Plan ahead for fall and winter forages

  • Writer: Adam Russell, 903-834-6191, adam.russell@ag.tamu.edu
  • Contact: Vanessa Corriher-Olson, 903-834-6191, vacorriher@ag.tamu.edu

OVERTON – Mid- and late August is a good time for producers to plan ahead for winter forages, said Dr. Vanessa Corriher-Olson, Texas A&M AgriLife Extension forage specialist in Overton.

A cow grazes winter ryegrass. Producers should plan ahead before planting fall and winter forages in late September through early October. (Texas A&M AgriLife Extension Service photo by Dr. Vanessa Corriher-Olson)

Since most fall, winter and spring forages perform best when planted in late September through early October, producers should now be choosing forages, pricing, purchasing or reserving seed in preparation of when and where to plant.

“Waiting until the last minute can be problematic,” she said. “If you wait, you might not be able to find seed or in the numbers you need and then may be forced to plant late, which impacts production.”

Corriher-Olson said she has not heard about any seed availability issues this year but recommends contacting local feed and seed stores to be sure.

Producers have many options for fall and winter forages, but Corriher-Olson said the location of the pasture and matching species to specific soil types, average rainfall and temperatures are paramount. The timing for forage availability is also an important consideration for producers.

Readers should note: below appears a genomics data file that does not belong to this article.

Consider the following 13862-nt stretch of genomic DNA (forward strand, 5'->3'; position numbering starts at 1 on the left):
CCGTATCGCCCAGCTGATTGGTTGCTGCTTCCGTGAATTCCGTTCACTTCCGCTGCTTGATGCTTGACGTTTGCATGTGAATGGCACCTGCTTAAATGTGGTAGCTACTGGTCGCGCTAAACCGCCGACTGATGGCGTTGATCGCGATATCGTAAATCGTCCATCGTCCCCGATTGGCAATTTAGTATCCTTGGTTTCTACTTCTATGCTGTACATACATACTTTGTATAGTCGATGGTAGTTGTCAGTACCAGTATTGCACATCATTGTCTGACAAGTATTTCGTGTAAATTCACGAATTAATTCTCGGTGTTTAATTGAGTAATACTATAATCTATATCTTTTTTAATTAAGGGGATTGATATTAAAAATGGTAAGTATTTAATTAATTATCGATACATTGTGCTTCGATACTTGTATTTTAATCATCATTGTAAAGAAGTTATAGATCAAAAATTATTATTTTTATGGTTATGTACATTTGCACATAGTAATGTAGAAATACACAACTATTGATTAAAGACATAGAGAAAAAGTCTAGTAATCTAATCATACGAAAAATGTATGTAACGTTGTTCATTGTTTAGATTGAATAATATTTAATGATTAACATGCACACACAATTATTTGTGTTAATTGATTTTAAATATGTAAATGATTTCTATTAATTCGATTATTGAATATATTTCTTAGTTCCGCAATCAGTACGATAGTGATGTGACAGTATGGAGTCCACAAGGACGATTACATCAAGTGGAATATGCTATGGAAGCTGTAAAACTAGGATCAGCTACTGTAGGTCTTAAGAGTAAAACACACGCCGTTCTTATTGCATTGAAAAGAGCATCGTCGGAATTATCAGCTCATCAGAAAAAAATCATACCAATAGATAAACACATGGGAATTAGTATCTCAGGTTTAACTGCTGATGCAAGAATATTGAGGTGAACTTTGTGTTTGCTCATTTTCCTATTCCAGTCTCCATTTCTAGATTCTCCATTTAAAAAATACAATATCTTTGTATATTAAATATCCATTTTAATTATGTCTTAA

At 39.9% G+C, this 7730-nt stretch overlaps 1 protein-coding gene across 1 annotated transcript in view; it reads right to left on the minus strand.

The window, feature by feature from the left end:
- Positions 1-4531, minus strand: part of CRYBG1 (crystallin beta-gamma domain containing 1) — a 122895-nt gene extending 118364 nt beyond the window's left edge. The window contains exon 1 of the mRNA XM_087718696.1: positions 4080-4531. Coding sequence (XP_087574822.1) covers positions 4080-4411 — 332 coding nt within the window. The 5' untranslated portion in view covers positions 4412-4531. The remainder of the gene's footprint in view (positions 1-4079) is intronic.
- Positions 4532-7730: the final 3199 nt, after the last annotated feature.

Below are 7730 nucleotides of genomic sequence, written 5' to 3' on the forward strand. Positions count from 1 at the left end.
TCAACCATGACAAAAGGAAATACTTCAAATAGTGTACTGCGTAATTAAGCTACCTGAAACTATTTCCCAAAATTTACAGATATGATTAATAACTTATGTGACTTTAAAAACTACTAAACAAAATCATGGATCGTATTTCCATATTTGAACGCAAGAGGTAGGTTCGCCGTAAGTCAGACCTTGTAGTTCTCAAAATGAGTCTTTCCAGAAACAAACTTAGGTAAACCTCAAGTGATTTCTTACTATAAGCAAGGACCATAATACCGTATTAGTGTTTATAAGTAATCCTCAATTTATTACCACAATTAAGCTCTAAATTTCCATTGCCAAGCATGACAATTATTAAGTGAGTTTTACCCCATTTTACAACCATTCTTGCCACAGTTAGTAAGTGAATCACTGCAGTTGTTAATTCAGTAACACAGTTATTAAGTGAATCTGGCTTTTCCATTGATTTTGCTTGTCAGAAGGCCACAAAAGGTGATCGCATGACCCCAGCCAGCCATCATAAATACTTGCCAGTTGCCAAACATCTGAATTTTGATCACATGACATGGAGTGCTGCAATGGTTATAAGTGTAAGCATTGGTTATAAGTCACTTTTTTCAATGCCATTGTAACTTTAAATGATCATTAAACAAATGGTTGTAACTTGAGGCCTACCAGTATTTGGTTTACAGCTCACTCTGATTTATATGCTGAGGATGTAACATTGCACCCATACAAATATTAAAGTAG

Small grains, such as oats, small grain rye and wheat perform best in specific regions that provide preferred soil makeups, temperatures and moisture levels. They produce forage in the fall and early winter.

Small grains rye is adapted to a wide variety of soil types and more productive than other small grains, Corriher-Olson said.

Oats are the least cold tolerant and should be planted in Central and southern portions of the state south of Interstate 20, she said. Wheat is better adapted to colder temperatures and perform well north of I-20.

Ryegrass, which produces in the spring, can be planted later than other forages, but delays can mean decreased yields and impact availability for grazing, she said. The rainfall needs of ryegrass limit the majority of production to portions of the state east of I-35.

Cool-season legumes also produce forage in the spring, Corriher-Olson said. She recommends talking to a local AgriLife Extension agent or forage specialist about legumes because they are site specific and require a soil pH of at least six.

Some producers choose legumes to recycle nitrogen via grazing or by tilling the cover crop into the soil, she said.

“The decision for the producer mostly comes down to seed prices and when they will need the forage,” she said. “Producers have a lot of options, but in general it’s better to have a plan and to be prepared so that forages are available when they need them.”

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